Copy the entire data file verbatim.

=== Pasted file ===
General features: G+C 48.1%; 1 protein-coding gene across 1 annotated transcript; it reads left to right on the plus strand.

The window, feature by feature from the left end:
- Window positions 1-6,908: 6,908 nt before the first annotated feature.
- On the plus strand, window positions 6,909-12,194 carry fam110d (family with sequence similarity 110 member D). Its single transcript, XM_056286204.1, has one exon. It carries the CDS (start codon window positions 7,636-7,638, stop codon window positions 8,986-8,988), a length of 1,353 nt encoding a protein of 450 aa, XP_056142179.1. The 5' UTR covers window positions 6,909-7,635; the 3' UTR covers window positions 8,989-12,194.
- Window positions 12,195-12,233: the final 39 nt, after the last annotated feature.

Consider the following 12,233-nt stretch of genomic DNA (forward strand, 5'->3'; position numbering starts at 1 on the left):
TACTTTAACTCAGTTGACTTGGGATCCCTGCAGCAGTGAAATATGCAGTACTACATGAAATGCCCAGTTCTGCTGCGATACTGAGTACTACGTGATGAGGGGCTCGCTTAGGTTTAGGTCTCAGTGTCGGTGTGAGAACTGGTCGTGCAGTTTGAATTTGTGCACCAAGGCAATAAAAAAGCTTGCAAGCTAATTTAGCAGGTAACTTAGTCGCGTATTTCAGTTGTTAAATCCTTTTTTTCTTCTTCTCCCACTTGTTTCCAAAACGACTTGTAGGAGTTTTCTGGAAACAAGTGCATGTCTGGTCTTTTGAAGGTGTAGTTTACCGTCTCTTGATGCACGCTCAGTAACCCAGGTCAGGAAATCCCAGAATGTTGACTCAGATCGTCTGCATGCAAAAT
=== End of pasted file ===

General features: G+C 48.1%; 1 protein-coding gene across 1 annotated transcript; it reads left to right on the plus strand.

The window, feature by feature from the left end:
- Window positions 1-6,908: 6,908 nt before the first annotated feature.
- On the plus strand, window positions 6,909-12,194 carry fam110d (family with sequence similarity 110 member D). Its single transcript, XM_056286204.1, has one exon. It carries the CDS (start codon window positions 7,636-7,638, stop codon window positions 8,986-8,988), a length of 1,353 nt encoding a protein of 450 aa, XP_056142179.1. The 5' UTR covers window positions 6,909-7,635; the 3' UTR covers window positions 8,989-12,194.
- Window positions 12,195-12,233: the final 39 nt, after the last annotated feature.

Consider the following 12,233-nt stretch of genomic DNA (forward strand, 5'->3'; position numbering starts at 1 on the left):
TACTTTAACTCAGTTGACTTGGGATCCCTGCAGCAGTGAAATATGCAGTACTACATGAAATGCCCAGTTCTGCTGCGATACTGAGTACTACGTGATGAGGGGCTCGCTTAGGTTTAGGTCTCAGTGTCGGTGTGAGAACTGGTCGTGCAGTTTGAATTTGTGCACCAAGGCAATAAAAAAGCTTGCAAGCTAATTTAGCAGGTAACTTAGTCGCGTATTTCAGTTGTTAAATCCTTTTTTTCTTCTTCTCCCACTTGTTTCCAAAACGACTTGTAGGAGTTTTCTGGAAACAAGTGCATGTCTGGTCTTTTGAAGGTGTAGTTTACCGTCTCTTGATGCACGCTCAGTAACCCAGGTCAGGAAATCCCAGAATGTTGACTCAGATCGTCTGCATGCAAAAT